dreaming reality: the neural servo

aray_ at emory.edu aray_ at emory.edu
Mon Jul 28 10:39:32 EST 1997

While your theory is interesting, your "observations" on sleep are
somewhat incorrect.  People don't "go back to their early childhood"
during deep sleep.  Assuming for the moment that you mean that people go
back during dreams, there is very little dreaming during deep sleep
(Stage 3/4).  Most dreaming is during REM sleep, and the brain is
relatively aroused during REM.  In fact, the brain is fully "awake" in
many senses - it actively suppresses motor function while you dream (and
greatly raises the sensory threshold so most sensory input is blocked
out).  A majority of dreams are reported to be a mixture of very recent
(the past day or so) memories and associations between those memories
and slightly older memories (sometimes very bizarre associations).  A
very small proportion of dreams involves distant memories, such as early
childhood memories.
     Some other sleep-related comments:  True, the cortical oscillations
are slow and of high amplitude.  But sleep depth doesn't "shut down" the
less "primitive" parts of our brain:  Those oscillations are from
cortical cells firing in unison, most likely due to thalamic neurons
controlling the pattern of cortical firing.  All these parts of our
brain are still active - they still function.  Furthermore, these parts
of our brain are still functional in childhood - our brains are almost
completely developed by childhood.  True, not all the connections are
complete, but many are.  
    People cycle through sleep stages several times in the night.  We
don't just get into a deeper sleep as the night progresses, it gets deep
then shallow, even occasionally waking up before drifting back into the
deeper stages again.  And then, of course, there's REM sleep, which is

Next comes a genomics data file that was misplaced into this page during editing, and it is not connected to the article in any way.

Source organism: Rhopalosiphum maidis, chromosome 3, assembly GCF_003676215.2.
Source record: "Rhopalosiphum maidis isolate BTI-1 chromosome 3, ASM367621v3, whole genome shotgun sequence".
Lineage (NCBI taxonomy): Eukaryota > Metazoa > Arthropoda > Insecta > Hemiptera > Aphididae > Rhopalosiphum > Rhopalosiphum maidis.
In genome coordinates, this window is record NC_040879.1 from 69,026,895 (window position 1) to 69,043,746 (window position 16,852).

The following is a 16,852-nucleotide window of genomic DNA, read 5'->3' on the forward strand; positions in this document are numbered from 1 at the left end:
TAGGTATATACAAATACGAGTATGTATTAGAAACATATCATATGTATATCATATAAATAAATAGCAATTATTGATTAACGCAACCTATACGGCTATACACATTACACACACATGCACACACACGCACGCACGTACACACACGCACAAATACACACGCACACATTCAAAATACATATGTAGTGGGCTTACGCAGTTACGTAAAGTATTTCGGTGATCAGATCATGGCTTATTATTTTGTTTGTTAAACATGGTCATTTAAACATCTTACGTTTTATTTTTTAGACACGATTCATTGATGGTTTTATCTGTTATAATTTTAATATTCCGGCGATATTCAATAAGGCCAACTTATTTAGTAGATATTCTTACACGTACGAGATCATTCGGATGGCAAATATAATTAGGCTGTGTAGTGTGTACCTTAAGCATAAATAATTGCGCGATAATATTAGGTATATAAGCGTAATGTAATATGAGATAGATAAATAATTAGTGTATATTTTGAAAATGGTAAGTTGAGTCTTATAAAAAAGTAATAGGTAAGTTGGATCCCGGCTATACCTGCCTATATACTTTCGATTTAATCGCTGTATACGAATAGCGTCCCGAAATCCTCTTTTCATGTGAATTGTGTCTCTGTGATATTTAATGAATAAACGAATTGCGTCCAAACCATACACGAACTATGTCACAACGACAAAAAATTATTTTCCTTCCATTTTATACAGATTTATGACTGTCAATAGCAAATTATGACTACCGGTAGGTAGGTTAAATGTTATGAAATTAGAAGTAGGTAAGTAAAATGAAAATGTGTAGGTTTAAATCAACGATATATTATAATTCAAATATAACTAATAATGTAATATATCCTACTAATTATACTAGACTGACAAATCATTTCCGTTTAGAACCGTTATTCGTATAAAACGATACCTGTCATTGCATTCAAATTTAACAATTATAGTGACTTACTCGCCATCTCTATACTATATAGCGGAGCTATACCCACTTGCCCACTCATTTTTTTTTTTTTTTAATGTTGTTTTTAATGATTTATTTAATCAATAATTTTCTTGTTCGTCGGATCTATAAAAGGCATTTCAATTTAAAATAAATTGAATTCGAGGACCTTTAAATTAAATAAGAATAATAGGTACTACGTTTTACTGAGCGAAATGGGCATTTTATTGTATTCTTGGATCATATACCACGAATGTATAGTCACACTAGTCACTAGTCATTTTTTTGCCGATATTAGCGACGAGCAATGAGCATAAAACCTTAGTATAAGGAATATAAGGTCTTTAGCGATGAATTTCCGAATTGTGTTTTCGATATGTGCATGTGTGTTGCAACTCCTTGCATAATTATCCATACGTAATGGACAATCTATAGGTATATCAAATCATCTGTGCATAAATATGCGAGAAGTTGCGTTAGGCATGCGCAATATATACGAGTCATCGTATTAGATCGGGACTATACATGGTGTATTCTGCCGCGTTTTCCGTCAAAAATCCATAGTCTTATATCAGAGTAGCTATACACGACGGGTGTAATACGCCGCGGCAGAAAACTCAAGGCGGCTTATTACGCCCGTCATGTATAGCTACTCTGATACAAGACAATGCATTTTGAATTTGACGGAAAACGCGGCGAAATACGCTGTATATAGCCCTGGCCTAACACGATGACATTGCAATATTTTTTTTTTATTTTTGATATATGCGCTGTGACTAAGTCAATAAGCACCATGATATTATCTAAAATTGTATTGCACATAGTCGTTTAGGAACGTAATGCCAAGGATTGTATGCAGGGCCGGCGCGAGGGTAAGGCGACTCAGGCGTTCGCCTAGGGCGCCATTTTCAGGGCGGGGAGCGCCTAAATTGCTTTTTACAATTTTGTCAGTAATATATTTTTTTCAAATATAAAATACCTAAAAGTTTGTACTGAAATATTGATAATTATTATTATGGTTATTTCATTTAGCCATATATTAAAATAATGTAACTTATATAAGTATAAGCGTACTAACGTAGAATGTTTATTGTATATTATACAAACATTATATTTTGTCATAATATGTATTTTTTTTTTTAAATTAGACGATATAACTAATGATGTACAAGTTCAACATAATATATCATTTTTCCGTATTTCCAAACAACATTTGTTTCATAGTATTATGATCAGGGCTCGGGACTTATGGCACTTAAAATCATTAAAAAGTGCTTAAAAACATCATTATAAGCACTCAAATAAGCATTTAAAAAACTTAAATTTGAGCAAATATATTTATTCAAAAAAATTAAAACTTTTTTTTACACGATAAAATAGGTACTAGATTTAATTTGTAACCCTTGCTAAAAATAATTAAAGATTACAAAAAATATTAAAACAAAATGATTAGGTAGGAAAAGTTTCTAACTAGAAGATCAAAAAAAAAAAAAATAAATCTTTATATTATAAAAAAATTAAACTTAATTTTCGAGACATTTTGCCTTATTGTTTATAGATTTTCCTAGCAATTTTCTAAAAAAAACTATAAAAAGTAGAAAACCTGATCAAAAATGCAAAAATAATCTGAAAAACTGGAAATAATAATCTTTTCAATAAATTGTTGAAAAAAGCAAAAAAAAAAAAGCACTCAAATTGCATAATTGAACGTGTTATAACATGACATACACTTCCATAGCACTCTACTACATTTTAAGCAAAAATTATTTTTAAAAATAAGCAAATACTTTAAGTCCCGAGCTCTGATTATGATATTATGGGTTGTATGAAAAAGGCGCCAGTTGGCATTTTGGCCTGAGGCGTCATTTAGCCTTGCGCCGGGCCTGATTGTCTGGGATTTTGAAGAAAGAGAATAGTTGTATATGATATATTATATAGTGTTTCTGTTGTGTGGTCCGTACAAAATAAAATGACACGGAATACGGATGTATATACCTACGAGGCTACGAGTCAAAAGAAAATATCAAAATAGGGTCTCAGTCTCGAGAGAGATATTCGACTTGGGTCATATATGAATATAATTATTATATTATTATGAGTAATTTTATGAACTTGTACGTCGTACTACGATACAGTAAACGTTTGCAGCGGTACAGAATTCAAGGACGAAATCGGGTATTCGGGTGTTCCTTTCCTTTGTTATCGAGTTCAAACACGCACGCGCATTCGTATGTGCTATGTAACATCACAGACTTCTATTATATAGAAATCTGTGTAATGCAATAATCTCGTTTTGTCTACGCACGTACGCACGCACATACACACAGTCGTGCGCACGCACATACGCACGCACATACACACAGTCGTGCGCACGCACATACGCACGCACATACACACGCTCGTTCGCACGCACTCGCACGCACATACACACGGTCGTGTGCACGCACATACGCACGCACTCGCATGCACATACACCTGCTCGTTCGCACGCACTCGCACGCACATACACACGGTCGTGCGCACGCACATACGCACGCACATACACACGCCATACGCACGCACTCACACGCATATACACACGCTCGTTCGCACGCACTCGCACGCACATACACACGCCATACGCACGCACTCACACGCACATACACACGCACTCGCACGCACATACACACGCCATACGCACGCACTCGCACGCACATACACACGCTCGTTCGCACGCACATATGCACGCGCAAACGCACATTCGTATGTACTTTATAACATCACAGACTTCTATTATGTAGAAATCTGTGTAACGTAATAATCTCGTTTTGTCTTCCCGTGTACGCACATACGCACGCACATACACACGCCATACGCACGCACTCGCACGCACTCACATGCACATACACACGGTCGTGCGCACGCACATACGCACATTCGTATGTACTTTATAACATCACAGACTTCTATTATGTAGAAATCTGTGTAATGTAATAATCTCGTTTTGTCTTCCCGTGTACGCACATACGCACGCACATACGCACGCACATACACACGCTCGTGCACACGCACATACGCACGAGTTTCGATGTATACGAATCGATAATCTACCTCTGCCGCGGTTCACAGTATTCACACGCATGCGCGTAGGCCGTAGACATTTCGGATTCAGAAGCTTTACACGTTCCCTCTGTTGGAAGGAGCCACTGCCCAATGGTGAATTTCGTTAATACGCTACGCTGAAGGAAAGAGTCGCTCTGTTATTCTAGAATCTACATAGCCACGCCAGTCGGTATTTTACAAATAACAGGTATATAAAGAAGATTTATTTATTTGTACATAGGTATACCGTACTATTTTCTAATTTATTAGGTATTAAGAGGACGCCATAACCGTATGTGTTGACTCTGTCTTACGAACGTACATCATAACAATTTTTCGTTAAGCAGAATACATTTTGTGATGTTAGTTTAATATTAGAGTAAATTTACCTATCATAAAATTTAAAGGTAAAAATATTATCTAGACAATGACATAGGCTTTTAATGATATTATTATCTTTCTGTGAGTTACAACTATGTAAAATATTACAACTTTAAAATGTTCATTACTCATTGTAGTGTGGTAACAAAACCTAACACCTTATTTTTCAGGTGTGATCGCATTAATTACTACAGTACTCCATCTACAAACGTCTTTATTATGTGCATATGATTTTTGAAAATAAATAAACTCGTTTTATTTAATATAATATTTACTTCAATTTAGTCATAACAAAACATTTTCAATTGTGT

electrically (EEG) nearly identical to awake brain activity.  Any
signals we pick up tend to be incorporated into our dreams (REM sleep),
when the threshold for sensory input is lower (i.e. more input can
occur).  During stage 3/4 sleep, the threshold for sensory input is
extremely high, so only something as strong as a loud alarm or other
noise will be registered by the brain.  Weaker stimuli don't get past
the auditory/visual nerves.  We don't wake up in the mornings because of
increased sensory input (the "supply of reality") - just ask anybody
that works a third shift or parties all night.  The need for sleep can
temporarily override circadian rhythms, and easily override sensory
input - that's why people who work those shifts can sleep til 1300 (1
PM) and stay awake until 0500.  Of course, circadian rhythms can take
precedence - thus the ability to nap in midafternoon, when your
circadian rhythm is naturally "low".  No one is sure what initiates the
transition from sleep to wake, or vice versa, but input from thermally
sensitive neurons, and the brain's balance between acetylcholine and
monoamine neuroactivity, have both been implicated.  The idea that the
brain corrects "reality" is interesting, and one I've heard of before,
but I still have the same question - if the brain is involved in fixing
reality, why can someone be killed without getting the sensory input
that says he is going to die?  That is, the external reality of sleeping
in the wild (or on train tracks, etc.) can intrude on the person without
the brain ever knowing - the brain and body will then stop functioning. 
Presumably, reality shouldn't change or change much if the brain is
controlling reality and not just our perceptions of it.  In other words,
how can external things intrude on your body if it is your brain which
makes reality?  Even if you were conscious, and assumed that your brain
intuitively knew physics well enough for a bullet to kill you, if you
closed your eyes before you saw the shooter you wouldn't know the bullet
was fired at you and you shouldn't get hit by it - unless you have a
death wish.  And when you're asleep, there's no sensory input, so how
can a bullet even hit you when it shouldn't exist?
    Lack of sleep does not have the same effect as panic.  You can get
hallucinations (not generally a symptom of panic but sometimes a cause)
with long sleep deprivation.  More often though, slight confusion and
the ability to fall asleep much more easily are the main neural
manifestations.  Our bodies slow down slightly, whereas in panic our
sympathetic nervous system is in overdrive.  Again, refer to the
question above in regard to creating reality from within.

Just my 2 cents...

Andrew Ray
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